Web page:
As President Donald Trump flew back to Washington, D.C. from a small rally in Tampa, Florida on Friday, he went on the record with the accompanying press pool to announce his intention to ban the popular video sharing app TikTok.
“As far as TikTok is concerned we’re banning them from the United States,” he said. When asked if he would invoke the Emergency Economic Powers Act, he said “well, I have that authority. I can do it with an executive order or that.”
The President added that he did not support a possible deal in which Microsoft would purchase TikTok. It was reported earlier Friday that the Redmond, Washington-based tech giant had been in talks with the Chinese company ByteDance, which owns the increasingly popular video-sharing social networking app.
The ban may happen as soon as this weekend.
The Trump Administration’s reasoning stems from fears about user security. Secretary of State Mike Pompeo has called TikTok and other Chinese-owned apps “Trojan horses for Chinese intelligence.” Amazon employees were directed to delete the app from their phones in early July.
A TikTok spokesperson told CNBC that the app was committed to user privacy. “TikTok US user data is stored in the US, with strict controls on employee access,” the spokesperson said, adding that the app was also a jobs creator.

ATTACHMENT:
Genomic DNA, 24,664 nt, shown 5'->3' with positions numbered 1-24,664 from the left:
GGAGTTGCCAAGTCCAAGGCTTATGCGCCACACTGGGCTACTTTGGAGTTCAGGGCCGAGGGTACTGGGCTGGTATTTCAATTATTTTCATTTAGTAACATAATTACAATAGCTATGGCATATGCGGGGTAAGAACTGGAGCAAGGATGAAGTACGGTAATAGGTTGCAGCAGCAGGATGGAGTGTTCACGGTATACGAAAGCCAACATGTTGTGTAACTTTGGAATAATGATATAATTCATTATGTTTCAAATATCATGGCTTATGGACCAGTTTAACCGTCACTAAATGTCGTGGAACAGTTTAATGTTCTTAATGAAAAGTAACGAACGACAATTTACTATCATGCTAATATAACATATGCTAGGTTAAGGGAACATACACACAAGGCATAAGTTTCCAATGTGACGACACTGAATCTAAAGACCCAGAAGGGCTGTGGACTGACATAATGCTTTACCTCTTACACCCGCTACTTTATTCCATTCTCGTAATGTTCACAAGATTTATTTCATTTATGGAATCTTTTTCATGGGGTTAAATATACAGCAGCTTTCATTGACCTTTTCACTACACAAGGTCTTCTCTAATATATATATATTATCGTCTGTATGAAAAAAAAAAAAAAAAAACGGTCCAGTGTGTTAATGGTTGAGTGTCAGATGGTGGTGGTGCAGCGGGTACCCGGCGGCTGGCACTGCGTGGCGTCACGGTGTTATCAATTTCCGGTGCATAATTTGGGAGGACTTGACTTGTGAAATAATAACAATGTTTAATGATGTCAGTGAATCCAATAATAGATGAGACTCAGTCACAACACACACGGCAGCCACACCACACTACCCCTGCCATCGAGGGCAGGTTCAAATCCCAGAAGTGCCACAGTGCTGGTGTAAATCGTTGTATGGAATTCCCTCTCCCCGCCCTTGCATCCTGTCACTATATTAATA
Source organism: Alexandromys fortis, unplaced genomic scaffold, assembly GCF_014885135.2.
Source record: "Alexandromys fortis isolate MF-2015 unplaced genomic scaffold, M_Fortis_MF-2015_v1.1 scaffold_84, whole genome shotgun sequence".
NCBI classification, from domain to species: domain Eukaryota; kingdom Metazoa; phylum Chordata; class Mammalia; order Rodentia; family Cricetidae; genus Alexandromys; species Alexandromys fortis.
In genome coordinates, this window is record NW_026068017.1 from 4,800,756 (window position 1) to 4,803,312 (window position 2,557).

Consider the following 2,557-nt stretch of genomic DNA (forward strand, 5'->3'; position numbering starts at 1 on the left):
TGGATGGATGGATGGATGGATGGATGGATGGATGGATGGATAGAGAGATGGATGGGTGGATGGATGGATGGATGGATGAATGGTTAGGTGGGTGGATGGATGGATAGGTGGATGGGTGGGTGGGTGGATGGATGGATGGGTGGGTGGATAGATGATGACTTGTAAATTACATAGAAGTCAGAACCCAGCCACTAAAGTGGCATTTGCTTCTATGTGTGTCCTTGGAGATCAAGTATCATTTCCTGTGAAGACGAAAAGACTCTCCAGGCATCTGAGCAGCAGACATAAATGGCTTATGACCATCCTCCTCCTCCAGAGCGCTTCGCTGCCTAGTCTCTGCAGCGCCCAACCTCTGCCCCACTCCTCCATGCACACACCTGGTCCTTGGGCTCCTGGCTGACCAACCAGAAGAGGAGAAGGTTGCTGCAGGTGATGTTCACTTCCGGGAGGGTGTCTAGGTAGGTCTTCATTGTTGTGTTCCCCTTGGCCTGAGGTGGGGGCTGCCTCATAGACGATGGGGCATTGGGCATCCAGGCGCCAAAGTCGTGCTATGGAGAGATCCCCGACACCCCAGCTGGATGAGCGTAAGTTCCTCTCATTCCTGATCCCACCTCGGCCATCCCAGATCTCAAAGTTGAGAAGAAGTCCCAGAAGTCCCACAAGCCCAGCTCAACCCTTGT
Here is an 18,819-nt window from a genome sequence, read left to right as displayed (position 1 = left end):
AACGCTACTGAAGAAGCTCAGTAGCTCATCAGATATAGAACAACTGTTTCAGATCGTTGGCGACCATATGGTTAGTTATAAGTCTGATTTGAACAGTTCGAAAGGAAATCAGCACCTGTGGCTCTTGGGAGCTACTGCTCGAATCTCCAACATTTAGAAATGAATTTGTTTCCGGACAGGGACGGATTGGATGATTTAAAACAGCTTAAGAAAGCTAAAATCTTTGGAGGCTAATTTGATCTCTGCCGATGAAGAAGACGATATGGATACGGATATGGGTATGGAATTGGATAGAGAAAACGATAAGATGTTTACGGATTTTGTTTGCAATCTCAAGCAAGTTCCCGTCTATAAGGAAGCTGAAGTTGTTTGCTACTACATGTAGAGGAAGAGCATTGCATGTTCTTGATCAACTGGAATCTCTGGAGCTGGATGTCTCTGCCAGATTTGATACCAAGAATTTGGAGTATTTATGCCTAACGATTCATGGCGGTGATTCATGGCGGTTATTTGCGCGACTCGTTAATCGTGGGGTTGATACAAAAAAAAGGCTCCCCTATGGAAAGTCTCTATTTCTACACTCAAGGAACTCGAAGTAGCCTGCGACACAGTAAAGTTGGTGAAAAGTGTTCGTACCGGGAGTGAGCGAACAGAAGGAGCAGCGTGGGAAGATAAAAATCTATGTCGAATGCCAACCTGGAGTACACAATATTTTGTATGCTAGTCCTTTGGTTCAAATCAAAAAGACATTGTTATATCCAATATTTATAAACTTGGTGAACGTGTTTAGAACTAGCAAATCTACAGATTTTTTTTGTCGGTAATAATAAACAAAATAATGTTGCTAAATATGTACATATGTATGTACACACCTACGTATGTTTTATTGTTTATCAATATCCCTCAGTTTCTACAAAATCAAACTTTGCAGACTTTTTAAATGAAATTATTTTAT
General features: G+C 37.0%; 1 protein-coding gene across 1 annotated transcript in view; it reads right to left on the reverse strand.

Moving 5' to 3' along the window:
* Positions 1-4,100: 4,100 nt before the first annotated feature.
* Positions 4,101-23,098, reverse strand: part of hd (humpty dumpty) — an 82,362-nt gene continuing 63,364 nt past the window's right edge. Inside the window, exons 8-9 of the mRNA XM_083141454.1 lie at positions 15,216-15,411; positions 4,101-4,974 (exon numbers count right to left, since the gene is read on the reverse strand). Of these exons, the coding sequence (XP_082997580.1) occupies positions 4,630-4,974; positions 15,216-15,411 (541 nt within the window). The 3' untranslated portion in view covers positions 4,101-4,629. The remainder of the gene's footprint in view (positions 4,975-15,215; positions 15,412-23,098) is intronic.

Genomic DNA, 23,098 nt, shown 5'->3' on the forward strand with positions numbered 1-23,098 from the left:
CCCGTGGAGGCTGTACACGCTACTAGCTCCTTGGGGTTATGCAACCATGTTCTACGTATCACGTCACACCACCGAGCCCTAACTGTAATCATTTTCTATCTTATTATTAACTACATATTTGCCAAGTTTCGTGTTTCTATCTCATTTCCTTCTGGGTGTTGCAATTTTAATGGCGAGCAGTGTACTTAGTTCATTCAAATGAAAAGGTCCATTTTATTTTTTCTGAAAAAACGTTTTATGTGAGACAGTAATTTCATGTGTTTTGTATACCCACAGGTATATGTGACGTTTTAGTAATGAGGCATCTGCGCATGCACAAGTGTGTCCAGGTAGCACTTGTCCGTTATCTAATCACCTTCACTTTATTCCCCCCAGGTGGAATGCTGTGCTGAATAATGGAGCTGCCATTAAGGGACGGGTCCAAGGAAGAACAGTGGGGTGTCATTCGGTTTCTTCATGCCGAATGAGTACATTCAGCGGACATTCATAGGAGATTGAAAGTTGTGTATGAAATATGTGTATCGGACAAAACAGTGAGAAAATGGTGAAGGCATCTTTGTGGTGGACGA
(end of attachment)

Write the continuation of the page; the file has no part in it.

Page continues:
“We’ve hired nearly 1,000 people to our US team this year alone, and are proud to be hiring another 10,000 employees into great paying jobs across the US,” they said.
TikTok has also created a fund, $1 billion of which is earmarked for the United States, to help up-and-coming creators develop their voice and brand on the platform.
Saturday morning, TikTok’s U.S. General Manager Vanessa Pappas released a video thanking the millions of Americans who use TikTok for their support.
In mid-May, Disney executive Kevin Mayer became CEO of TikTok, based out of Los Angeles. “There is a lot of politics going on,” he said during a webinar in late June. “We are not really a Chinese company.”
As TikTok has gained in popularity it has become a rather visible thorn in President Trump’s side. The comedian Sarah Cooper has used its lip-synching abilities to weaponize Trump’s own words into absurdist short films shared all over the Internet. In late June, there were reports that K-Pop stans on the app duped Trump’s campaign manager Brad Parscale into an inflated sense of ticket demand for the Tulsa rally. Parscale has since been demoted.
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